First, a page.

Few companies or individuals spur a greater rumor mill than Apple or Steve Jobs. We may speculate over Sarah Palin‘s candidacy for president or Facebook’s next set of tweaks, but Apple has inspired more discussion about non-existent products and unsubstantiated reports than most anything else.
And now much of that attention is focussed on the iPhone 5. We think it’s worth spending a Tech Friday on swirling around the iPhone 5 because (a) an iPhone 5 will come out someday (don’t look to us to guess when) and (2) when it does, it will surely shake up the mobile industry again. Even folks at a BlackBerry users’ site admit that they’ll jump ship as soon as the iPhone 5 hits stores.
For a while, many predicted recent reports suggest investors are not expecting the ‘5’ before next year. One thing that we think makes a 2012 release comparatively likely is that Apple has never really needed to count on a holiday season of buying. They can sell their products whenever they [email protected]*n well please.date to get the full impact of the holiday buying season. But
Moreover, Apple already has a number of releases coming out: Lion (already out), iCloud and its attendant music-streaming service, and iOS5 (what will drive the iPhone 5 at some point, but will improve iPads, iPod Touches, and iPhone 4s ‘now’). These updates might enough to encourage engineers to wait on the hardware of the iPhone 5 and marketers to encourage saving a little gunpowder for early 2012.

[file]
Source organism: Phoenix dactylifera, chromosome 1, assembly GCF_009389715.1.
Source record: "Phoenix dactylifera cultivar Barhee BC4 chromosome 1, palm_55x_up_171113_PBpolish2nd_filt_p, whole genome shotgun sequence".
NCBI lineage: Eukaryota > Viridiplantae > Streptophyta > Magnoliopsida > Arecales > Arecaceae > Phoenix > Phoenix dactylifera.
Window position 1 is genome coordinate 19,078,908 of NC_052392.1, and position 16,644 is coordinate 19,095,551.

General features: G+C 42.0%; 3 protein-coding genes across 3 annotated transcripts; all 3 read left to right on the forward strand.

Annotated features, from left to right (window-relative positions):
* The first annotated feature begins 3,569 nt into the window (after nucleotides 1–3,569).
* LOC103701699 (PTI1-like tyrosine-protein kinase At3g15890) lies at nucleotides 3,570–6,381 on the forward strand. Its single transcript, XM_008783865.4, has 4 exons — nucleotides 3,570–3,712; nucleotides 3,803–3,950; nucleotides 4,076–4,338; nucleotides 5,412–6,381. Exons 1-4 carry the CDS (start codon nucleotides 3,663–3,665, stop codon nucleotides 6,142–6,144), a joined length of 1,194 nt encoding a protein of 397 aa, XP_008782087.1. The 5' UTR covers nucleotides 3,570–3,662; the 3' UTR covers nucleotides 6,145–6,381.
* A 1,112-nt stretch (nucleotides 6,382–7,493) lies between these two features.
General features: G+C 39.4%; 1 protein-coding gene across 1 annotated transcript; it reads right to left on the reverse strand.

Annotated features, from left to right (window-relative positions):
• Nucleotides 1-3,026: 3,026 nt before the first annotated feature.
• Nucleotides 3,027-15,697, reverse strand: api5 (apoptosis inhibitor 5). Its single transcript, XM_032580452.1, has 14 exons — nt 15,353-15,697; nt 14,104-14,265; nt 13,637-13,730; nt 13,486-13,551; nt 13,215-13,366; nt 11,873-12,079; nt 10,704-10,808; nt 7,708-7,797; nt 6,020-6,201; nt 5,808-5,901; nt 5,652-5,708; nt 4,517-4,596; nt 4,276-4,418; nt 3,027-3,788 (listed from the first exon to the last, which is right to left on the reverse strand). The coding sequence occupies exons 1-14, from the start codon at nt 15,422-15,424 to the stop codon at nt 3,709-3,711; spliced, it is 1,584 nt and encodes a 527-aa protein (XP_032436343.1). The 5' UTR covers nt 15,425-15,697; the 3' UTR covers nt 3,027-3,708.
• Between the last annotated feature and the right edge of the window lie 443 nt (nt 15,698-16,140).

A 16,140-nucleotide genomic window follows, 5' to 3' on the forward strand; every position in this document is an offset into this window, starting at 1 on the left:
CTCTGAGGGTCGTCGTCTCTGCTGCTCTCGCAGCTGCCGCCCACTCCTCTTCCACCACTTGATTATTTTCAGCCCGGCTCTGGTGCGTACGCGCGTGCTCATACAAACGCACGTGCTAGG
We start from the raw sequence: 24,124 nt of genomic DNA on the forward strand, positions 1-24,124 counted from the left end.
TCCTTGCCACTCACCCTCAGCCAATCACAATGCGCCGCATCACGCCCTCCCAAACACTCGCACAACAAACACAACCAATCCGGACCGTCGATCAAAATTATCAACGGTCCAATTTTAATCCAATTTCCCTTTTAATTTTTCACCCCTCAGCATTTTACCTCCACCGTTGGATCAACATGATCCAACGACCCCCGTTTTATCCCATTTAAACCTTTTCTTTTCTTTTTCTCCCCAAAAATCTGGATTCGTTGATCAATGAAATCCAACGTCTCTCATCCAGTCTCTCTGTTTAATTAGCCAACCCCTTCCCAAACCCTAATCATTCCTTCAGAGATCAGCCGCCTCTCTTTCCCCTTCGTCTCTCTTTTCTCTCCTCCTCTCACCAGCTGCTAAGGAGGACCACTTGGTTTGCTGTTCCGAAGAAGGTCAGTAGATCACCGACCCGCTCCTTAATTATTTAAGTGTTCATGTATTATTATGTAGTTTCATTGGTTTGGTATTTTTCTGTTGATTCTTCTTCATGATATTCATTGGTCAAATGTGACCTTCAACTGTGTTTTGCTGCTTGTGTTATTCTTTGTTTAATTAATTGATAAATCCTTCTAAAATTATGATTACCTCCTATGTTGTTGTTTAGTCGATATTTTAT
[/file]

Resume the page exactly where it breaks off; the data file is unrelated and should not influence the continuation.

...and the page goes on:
But when it does come out, these same pundits believe it will pretty much kill off the stragglers (do you own any Nokia stock…?). First of all, almost everyone agrees that the next iPhone will allow users to chose from all three major carriers (AT&T, who owns T-Mobile and might lobby to have the FCC obliterated so it can buy the other two before you read this; Verizon; Sprint) and even an untethered phone to allow month-to-month contracts.
Also, the smaller iPhone 5 might carry the same dual-processor in the iPad 2, allowing greater multi-tasking and quicker response times. That hardware acceleration would help drive the biggest improvement: iOS5 announced in early June. Improvements in Mail, web browsing, and messaging will give people quicker access to their mobile communications while allowing them to stream music from their iCloud accounts.
The ‘Notification Center’ might be the biggest draw for businesspeople and charitable organizations/nonprofits who want to keep in touch with their staff while on trips or at off-site meetings. A recurrent complaint of previous iterations of the software was that though one got notification of an incoming message, as soon as the phone was ‘opened,’ that notification was lost and the user had to hunt for it. The Notification Center keeps all those messages from various services (texting, email, Facebook updates…) in one place and allows the user to go to each one in any order he/she wishes.
So the rumor mill on the iPhone 5 will end about 48 hours after the first ones are sold at the stores. But it is a safe bet that any hardware improvements that help drive iOS5 will make it a game changer for anyone wanting a user-friendly experience and a unified presentation of the communications that make a mobile phone valuable and useful.
Then we can start guessing what the iPhone 6 will look like.